Again, the project here is to map real world policy discussions onto mathematical objects - in this case, cost and demand curves - about which we can reason concretely, using linguistic primitives capable of operating without the need for trust because they can be verified independently by others. By narrowing the interpretive space from natural language - with all its ambiguities - to mathematics, Vitalik excludes a lot of people incapable of understanding the equations, but he produces a result which is provably optimal. As with everything, it's a trade-off.
Whether that trade-off will work out, or result in even less humane systems by excluding the ambiguity which is such a signature of human relationship, remains to be seen.
Curves All The Way Down
We then dive deep into estimating different kinds of curves, which you can take a look at yourself. After some references to a Cornell study of Bitcoin, and some slightly questionable assumptions that allow us to turn a decidedly exponential looking curve into a linear one when considering the social cost curves of Ethereum, Vitalik actually ends up arguing that such social cost curves are most likely U-shaped for any blockchain accepting transactions.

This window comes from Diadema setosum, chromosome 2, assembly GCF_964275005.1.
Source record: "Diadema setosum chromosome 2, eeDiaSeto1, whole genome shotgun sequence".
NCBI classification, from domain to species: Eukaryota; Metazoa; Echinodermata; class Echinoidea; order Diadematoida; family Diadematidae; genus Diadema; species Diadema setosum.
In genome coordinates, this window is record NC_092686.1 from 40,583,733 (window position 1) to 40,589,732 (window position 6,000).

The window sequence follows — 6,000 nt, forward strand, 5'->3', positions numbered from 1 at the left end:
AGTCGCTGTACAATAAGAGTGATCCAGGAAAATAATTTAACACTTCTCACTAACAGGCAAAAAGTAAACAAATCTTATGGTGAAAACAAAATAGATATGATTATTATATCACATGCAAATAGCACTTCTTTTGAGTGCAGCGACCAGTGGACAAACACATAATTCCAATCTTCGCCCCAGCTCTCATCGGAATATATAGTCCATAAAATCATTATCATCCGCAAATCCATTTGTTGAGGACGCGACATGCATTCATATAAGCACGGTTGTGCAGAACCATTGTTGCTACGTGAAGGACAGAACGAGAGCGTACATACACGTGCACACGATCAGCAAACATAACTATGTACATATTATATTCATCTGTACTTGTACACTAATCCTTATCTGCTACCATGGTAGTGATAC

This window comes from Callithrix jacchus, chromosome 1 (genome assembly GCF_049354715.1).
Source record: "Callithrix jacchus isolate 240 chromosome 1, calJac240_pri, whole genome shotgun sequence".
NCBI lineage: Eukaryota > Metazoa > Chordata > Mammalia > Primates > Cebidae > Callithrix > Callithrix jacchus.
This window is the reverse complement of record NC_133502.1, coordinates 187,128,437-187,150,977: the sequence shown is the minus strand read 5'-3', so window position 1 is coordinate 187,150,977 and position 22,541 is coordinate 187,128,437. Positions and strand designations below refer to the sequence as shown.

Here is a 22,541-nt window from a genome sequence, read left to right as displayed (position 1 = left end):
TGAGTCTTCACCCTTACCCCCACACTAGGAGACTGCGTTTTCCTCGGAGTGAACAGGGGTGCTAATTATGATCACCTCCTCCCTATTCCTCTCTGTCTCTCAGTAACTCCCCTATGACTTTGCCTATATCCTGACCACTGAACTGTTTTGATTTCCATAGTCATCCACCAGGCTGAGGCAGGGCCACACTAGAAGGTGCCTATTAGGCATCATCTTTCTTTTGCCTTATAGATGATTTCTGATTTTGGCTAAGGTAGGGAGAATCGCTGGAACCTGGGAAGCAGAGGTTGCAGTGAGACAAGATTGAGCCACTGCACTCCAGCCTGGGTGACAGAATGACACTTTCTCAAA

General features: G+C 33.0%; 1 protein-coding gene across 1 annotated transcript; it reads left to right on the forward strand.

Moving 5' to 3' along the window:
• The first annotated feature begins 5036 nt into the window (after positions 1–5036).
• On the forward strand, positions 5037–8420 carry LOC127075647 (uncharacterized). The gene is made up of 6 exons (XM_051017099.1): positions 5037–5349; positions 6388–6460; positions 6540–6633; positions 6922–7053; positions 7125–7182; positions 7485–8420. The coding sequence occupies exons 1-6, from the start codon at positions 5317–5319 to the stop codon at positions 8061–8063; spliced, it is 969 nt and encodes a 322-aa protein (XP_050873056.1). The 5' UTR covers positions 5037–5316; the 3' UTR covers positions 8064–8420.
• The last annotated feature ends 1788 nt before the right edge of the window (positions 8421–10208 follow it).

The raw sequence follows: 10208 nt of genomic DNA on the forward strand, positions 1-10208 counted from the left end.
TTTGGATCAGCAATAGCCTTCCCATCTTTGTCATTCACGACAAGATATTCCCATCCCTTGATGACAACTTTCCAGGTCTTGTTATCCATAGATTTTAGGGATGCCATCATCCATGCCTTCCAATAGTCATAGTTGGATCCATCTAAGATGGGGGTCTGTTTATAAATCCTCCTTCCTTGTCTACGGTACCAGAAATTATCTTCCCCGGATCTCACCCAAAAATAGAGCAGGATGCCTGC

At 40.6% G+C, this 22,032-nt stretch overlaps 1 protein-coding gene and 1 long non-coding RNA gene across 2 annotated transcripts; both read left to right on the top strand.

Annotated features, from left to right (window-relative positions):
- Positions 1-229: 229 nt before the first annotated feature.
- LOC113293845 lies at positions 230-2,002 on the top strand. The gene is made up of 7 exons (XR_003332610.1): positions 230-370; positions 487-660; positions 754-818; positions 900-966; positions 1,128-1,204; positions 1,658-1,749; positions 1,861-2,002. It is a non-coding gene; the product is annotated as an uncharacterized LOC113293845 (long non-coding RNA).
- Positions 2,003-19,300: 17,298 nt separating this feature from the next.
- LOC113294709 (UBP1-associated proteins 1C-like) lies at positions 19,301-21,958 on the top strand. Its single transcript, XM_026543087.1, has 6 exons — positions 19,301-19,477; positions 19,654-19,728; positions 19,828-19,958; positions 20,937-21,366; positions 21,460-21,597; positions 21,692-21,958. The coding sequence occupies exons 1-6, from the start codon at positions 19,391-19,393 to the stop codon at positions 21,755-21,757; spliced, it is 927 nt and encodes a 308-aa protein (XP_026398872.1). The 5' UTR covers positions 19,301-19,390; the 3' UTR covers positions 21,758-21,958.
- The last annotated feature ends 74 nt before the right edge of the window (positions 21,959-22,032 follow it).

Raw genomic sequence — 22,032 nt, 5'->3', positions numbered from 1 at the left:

Estimating the private benefit curve (i.e. what individuals stand to gain from their use of public goods) is significantly harder, and requires colloquial reference to the sorts of costs we have actually seen on Bitcoin when transaction processing time between blocks increases, or when gas costs go up on Ethereum. The maths that follows seem to suggest that "a flat per-weight-unit in-protocol transaction fee, coupled with a hard limit at the point where the marginal social cost starts rapidly increasing, is superior to a pure weight limit-based regime", which has always been the economic argument for using gas in Ethereum anyway.
However, looking only at the short term effects on fees that longer processing times or higher gas prices has does not account for something called demand elasticity, which is generally higher in the long run, and takes us into a larger consideration of cryptocurrency prices as a whole.
"Specifically, (i) the price of a cryptocurrency; (ii) the social cost curve [as the number of beneficiaries of the system increases, and the number of full nodes also increases]; and (iii) the benefit curve [as there are more users sending transactions] are all highly correlated with a single variable, which we might call 'adoption'."
Using some fairly simple maths this time, we can show that under the assumptions above, "adoption leaves the private benefit and social cost curves unchanged", though there is no empirical data to prove this yet. However, "the lucky coincidence of being forced to denominate fees in a cryptocurrency whose price is itself proportional to adoption, [means] there is at least no very strong first-order reason to expect positive correlation between the nominal benefit and cost curves. Hence, the arguments for using fixed fees in addition to gas limits still stand."
Phew, that's good to know if you use Ethereum.
Design Your Mechanism!
Now for the fun stuff: "The field of mechanism design [MD] has made many discoveries about what types of auctions perform better under what circumstances, and much of it is relevant to transaction fee markets."